WelderDestiny › E-Zine Back Issues › Issue #011
Wednesday, March 15, 2017 / Perth Australia / By Niekie Jooste
In this edition of "The WelderDestiny Compass":
In The Hitchhiker's Guide to the Galaxy, a book by Douglas Adams, the ultimate question was posed to an enormous supercomputer named Deep Thought. The question was: "What is the answer to life, the universe and everything".
Deep Thought computed away for 7.5 million years and came up with the answer: 42. So, there you have it folks, the answer to the ultimate question is 42!
The problem is that nobody really understood the question. In the book, they needed to wait another 7.5 million years for the computer to tell them what the REAL question is.
In today's The WelderDestiny Compass we explore what human jobs will look like in an age when the machines already have all the answers! Once we come to a conclusion, we explore what the knock-on effect will be on education and ultimately on the Welder.
If you would like to add your ideas to this week’s discussion, then please send me an e-mail with your ideas, (Send your e-mails to: email@example.com) or complete the comment form on the page below.
Now let's get stuck into this week’s topics...
I use the amusing anecdote (well I find it amusing!) from The Hitchhiker's Guide to the Galaxy, because it is really a parody of what jobs in the machine age will be about. We already have "deep thought", and deep thought will only get more powerful in the future. Just about any answer we are looking for can be found by asking deep thought.
Now, in our world "deep thought" is not a single computer, but it is the ability to find just about any answer you want by asking it to platforms like Google. Google already has all the answers! Well, maybe not all the answers, but it certainly knows a hell of a lot more than you or I or any other single individual, because it is the embodiment of knowledge aggregation.
In my early years as an engineer, before the internet, when we wanted to find answers to questions we needed to look for it in books, or journal articles, or from a really clued up person, or develop it ourselves by doing expensive research and experimentation. Now we ask Google!
In the good old days, the really good engineers were the guys that had all the answers in their head. You could just go to them, and they would give you a pretty good answer, without having to do the research. The really good engineers were the smart people.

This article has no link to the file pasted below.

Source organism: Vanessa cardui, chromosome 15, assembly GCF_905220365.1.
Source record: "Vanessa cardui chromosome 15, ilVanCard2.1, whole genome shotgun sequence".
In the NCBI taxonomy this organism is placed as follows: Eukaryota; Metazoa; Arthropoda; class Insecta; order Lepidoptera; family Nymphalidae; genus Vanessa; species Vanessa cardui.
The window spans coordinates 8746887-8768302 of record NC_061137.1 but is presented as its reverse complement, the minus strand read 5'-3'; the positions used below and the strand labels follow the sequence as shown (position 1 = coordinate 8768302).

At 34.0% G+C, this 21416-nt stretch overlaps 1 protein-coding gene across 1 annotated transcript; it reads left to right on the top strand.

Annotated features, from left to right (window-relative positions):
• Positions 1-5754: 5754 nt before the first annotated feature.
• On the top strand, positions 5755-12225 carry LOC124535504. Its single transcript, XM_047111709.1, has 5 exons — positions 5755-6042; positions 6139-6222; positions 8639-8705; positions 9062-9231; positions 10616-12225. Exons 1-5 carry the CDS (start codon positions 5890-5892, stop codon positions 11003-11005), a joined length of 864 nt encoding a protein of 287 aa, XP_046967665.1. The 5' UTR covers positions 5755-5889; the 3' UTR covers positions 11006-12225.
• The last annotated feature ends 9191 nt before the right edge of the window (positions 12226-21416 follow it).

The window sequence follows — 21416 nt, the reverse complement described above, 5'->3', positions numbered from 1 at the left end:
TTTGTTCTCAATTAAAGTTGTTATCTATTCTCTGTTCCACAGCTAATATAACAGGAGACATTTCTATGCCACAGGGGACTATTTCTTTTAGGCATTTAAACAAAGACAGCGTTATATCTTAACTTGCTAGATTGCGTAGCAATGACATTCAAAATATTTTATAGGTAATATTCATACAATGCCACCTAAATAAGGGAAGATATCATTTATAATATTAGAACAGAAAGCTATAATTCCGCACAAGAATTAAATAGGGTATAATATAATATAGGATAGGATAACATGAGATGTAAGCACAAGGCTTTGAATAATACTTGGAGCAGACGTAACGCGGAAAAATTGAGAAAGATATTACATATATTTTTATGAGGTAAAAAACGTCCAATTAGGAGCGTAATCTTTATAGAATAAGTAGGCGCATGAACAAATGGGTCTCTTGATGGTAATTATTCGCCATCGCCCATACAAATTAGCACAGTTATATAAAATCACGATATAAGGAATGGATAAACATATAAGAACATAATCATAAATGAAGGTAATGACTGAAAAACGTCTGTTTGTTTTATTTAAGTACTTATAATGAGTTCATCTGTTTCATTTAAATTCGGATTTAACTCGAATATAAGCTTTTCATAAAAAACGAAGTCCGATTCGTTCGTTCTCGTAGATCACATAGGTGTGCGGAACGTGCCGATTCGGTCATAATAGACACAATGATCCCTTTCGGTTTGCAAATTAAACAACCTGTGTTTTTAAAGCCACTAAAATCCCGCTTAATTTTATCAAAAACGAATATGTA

Now you can get the answers from Google within the time it would take to walk over to the smart engineer's desk! Not only will you get a single answer to your question, but there will be a number of different answers that may be better suited to your specific situation.
We all know that knowledge is power, but in the machine age we all have access to the knowledge. Not only do we have access to the knowledge, but the machines also have access to the knowledge. Remember that when we are asking Google, we are getting the answers from a machine.
Once the machines get smart enough to be able to access the information themselves, then people who only have an edge due to their "knowledge" will have no edge at all. If your job is only about knowledge, then you are in a job that will be done better by a machine in the not so distant future. Artificial intelligence (AI) will replace you in your job.
This sounds rather depressing, because not only will machines take over physically repetitive work (e.g. production lines) but they will also take over knowledge based jobs. So, what will the future human job look like?
In the machine age, human jobs are those that require skills that machines are not so good at, or that machines cannot perform economically. One of the primary skills that you will need in a human job of the future is problem solving. In other words, the primary skill is knowing what the right questions are.
Once we can figure out what the right questions are, then we can rely on the machines to give us the answers. That is what they are good at. That is why a human teamed up with an AI will be the way of the future.
As kids in school we had to learn the facts that the teacher was trying to get into our heads. The kids that were seen as the smart one's were able to provide the right answers to the teacher's questions. To get "the brownie points", you had to be able to supply someone else's answer to a "canned" question. Notice how this does not seem like a good idea given our discussion of what skills you will need in the machine age.
Things were a little better when I went to university, but not much! If you liked a course, you would apply yourself, but often you just did the course to get the necessary credits. It was a means to an end, rather than being the end in itself.
The usual way to pass exams for these less favoured courses was therefore to do as little as possible during the term, and then cram for the exams. While this allowed me to pass the exams, I can't claim to actually remember too much about those courses. Luckily for me, it has become much less important to remember the facts, because I can just Google them!